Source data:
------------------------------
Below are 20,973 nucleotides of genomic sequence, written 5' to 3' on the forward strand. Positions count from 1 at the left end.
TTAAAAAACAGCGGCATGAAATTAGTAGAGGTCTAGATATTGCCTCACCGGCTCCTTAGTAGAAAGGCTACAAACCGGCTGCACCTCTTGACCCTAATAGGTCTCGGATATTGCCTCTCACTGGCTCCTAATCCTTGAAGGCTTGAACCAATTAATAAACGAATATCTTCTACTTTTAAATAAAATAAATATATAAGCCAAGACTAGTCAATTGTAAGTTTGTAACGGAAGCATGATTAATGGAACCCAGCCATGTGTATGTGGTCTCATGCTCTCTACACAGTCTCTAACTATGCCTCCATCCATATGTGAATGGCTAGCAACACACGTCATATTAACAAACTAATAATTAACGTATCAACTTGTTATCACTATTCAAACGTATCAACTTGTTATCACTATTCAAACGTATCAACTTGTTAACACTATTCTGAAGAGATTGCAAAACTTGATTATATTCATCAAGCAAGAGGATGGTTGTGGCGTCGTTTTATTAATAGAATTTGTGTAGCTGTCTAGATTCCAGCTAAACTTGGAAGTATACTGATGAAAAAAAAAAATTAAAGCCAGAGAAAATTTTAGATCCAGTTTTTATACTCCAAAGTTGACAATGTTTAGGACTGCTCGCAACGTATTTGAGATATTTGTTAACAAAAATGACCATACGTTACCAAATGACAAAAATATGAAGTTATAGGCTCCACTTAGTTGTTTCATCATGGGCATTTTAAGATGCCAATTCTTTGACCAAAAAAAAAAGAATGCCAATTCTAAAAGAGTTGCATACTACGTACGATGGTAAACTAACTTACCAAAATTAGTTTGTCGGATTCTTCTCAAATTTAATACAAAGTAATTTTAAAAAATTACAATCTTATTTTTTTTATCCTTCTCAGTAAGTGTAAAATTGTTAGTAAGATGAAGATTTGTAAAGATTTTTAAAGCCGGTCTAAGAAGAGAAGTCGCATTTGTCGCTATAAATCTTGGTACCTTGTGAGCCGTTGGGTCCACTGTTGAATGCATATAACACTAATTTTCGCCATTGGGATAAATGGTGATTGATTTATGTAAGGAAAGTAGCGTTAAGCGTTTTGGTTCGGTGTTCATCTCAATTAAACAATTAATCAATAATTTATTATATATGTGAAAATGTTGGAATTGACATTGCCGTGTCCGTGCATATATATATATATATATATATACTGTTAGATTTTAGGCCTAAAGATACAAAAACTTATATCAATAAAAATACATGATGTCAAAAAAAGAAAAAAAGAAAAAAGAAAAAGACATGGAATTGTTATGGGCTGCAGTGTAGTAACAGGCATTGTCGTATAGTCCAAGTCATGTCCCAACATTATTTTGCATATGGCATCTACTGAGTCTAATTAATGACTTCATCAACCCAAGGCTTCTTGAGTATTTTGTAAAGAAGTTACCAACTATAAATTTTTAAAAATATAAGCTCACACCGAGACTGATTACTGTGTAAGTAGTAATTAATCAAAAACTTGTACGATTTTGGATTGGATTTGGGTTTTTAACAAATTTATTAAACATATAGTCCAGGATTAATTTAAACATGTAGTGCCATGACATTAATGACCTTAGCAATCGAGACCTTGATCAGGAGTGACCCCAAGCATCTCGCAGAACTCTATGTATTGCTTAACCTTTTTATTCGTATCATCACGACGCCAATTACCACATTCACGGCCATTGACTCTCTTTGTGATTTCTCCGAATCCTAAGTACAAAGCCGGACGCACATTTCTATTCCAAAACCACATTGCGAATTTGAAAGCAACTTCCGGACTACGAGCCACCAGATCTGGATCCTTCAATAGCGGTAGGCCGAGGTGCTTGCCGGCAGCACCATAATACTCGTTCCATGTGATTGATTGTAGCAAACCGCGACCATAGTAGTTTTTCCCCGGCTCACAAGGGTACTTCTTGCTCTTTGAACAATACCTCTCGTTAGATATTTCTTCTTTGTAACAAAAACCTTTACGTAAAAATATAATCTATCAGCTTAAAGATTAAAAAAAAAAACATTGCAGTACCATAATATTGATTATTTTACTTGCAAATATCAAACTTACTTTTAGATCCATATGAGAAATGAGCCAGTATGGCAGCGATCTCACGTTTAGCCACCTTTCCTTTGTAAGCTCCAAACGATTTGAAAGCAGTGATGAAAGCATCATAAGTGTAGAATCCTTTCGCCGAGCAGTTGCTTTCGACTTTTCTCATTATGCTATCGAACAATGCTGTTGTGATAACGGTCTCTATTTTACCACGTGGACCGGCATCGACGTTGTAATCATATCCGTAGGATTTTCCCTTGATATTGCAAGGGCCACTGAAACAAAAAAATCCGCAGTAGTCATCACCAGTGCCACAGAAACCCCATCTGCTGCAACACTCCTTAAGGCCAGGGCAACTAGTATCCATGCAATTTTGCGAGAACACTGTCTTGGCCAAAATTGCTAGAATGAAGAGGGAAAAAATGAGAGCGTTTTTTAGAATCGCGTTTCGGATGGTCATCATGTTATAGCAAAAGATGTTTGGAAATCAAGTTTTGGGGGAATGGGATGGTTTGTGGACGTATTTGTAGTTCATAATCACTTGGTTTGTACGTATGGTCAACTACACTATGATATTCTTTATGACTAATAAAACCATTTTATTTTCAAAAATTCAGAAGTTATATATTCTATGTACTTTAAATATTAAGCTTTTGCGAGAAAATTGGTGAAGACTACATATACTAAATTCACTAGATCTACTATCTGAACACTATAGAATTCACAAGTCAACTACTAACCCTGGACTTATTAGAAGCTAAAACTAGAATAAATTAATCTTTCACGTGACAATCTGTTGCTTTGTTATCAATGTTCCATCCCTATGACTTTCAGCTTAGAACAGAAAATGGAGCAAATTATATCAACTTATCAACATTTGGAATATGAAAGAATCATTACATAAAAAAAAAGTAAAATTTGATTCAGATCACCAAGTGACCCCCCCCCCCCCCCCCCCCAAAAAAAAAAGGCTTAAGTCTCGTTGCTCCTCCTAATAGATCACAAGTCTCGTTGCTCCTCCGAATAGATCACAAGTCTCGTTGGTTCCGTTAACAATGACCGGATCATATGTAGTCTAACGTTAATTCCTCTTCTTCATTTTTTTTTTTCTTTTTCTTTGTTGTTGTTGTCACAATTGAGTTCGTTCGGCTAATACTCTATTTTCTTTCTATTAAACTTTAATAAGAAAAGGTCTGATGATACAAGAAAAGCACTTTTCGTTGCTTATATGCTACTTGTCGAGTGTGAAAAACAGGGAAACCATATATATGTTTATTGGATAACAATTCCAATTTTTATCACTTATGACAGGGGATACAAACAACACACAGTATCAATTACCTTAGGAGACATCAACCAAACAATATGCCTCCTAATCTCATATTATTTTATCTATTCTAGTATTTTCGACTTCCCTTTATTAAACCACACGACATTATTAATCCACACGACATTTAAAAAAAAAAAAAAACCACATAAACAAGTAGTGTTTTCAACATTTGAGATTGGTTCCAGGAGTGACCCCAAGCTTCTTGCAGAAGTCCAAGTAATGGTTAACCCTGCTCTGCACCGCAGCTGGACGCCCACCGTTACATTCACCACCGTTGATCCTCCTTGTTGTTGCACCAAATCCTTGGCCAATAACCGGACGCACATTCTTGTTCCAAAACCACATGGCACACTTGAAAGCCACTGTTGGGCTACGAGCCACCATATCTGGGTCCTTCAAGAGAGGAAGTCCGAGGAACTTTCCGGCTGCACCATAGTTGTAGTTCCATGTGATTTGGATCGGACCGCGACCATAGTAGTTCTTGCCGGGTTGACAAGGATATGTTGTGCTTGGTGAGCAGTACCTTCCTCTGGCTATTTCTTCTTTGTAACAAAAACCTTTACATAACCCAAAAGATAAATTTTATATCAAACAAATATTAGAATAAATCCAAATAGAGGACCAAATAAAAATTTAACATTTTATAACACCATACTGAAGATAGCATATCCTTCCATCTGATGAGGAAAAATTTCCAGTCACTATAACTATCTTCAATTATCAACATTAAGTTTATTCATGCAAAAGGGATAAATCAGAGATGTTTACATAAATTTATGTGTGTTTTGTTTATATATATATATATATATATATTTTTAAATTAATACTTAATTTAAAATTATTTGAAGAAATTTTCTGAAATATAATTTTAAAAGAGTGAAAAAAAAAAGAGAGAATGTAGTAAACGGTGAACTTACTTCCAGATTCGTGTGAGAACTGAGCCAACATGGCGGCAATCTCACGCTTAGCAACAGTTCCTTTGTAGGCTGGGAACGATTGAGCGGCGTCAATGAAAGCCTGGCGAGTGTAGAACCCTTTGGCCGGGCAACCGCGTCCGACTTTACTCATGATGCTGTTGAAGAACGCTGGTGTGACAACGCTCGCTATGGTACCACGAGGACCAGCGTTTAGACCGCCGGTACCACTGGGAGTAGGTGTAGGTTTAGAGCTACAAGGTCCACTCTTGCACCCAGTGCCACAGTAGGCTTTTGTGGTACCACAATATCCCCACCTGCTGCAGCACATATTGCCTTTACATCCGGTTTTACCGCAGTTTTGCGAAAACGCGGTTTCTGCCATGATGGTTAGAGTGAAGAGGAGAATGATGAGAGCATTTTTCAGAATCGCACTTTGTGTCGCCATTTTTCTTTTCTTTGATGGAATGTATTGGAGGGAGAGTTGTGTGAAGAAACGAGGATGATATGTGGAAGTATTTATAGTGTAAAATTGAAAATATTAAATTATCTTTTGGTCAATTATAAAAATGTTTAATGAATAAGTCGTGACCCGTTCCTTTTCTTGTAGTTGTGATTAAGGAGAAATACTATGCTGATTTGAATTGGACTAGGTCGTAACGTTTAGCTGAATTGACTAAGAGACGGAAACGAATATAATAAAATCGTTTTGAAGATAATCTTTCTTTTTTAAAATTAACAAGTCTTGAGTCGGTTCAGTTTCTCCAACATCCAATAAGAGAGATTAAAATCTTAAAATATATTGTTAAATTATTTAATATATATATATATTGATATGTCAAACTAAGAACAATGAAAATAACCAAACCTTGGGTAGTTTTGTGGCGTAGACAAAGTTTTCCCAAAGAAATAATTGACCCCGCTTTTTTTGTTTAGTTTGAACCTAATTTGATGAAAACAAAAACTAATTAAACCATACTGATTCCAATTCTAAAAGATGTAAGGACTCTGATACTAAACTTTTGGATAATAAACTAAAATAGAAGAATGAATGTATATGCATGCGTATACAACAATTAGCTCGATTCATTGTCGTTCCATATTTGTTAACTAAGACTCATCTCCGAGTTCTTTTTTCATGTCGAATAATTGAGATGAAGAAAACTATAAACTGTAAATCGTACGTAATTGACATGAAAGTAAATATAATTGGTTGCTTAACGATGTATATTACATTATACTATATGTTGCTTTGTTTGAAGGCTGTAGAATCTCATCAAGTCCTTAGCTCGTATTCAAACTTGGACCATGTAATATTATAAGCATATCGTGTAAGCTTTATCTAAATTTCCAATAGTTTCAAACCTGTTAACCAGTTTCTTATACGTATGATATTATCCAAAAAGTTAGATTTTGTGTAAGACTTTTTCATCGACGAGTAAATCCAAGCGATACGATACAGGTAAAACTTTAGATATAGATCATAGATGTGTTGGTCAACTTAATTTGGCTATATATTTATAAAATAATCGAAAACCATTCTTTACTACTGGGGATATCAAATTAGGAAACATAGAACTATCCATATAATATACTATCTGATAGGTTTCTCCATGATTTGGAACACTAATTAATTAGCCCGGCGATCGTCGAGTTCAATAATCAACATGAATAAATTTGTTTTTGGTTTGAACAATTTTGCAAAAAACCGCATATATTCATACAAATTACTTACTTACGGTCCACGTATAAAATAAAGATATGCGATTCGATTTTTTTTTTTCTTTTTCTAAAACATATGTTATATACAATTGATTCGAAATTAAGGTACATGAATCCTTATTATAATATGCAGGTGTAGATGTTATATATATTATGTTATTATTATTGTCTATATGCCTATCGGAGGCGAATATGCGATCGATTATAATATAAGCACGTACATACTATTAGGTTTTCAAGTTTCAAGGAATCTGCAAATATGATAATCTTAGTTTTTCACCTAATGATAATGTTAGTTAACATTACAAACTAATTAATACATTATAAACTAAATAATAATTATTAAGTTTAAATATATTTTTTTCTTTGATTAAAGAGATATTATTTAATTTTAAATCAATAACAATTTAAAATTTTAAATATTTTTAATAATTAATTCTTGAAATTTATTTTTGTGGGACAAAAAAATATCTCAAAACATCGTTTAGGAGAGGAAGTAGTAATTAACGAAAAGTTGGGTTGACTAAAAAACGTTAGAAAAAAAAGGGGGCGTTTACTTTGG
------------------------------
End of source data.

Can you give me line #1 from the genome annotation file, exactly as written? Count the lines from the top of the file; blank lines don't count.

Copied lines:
Below are 20,973 nucleotides of genomic sequence, written 5' to 3' on the forward strand. Positions count from 1 at the left end.